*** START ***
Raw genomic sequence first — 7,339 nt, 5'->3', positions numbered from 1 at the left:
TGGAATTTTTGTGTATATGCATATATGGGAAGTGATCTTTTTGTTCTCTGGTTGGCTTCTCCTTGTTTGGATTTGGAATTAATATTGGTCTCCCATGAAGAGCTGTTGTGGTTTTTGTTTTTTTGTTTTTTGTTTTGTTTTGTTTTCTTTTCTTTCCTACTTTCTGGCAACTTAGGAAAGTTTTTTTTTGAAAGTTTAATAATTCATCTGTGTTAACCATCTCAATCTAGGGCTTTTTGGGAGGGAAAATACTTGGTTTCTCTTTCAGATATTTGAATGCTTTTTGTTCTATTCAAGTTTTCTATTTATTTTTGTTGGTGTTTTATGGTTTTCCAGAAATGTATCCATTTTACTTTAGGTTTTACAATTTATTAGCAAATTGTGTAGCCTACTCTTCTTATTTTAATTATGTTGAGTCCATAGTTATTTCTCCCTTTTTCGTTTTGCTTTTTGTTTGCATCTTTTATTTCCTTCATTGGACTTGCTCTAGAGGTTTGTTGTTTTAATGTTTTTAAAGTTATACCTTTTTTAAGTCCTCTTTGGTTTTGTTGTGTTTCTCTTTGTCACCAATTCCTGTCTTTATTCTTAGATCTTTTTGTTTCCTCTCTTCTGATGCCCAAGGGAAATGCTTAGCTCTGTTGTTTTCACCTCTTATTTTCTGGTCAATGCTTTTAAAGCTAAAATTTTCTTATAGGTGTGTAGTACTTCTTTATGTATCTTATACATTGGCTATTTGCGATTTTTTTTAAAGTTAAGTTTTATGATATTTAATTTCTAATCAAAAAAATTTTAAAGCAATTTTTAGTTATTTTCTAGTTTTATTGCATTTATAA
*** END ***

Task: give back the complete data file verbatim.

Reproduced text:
Raw genomic sequence first — 7,339 nt, 5'->3', positions numbered from 1 at the left:
TGGAATTTTTGTGTATATGCATATATGGGAAGTGATCTTTTTGTTCTCTGGTTGGCTTCTCCTTGTTTGGATTTGGAATTAATATTGGTCTCCCATGAAGAGCTGTTGTGGTTTTTGTTTTTTTGTTTTTTGTTTTGTTTTGTTTTCTTTTCTTTCCTACTTTCTGGCAACTTAGGAAAGTTTTTTTTTGAAAGTTTAATAATTCATCTGTGTTAACCATCTCAATCTAGGGCTTTTTGGGAGGGAAAATACTTGGTTTCTCTTTCAGATATTTGAATGCTTTTTGTTCTATTCAAGTTTTCTATTTATTTTTGTTGGTGTTTTATGGTTTTCCAGAAATGTATCCATTTTACTTTAGGTTTTACAATTTATTAGCAAATTGTGTAGCCTACTCTTCTTATTTTAATTATGTTGAGTCCATAGTTATTTCTCCCTTTTTCGTTTTGCTTTTTGTTTGCATCTTTTATTTCCTTCATTGGACTTGCTCTAGAGGTTTGTTGTTTTAATGTTTTTAAAGTTATACCTTTTTTAAGTCCTCTTTGGTTTTGTTGTGTTTCTCTTTGTCACCAATTCCTGTCTTTATTCTTAGATCTTTTTGTTTCCTCTCTTCTGATGCCCAAGGGAAATGCTTAGCTCTGTTGTTTTCACCTCTTATTTTCTGGTCAATGCTTTTAAAGCTAAAATTTTCTTATAGGTGTGTAGTACTTCTTTATGTATCTTATACATTGGCTATTTGCGATTTTTTTTAAAGTTAAGTTTTATGATATTTAATTTCTAATCAAAAAAATTTTAAAGCAATTTTTAGTTATTTTCTAGTTTTATTGCATTTATAA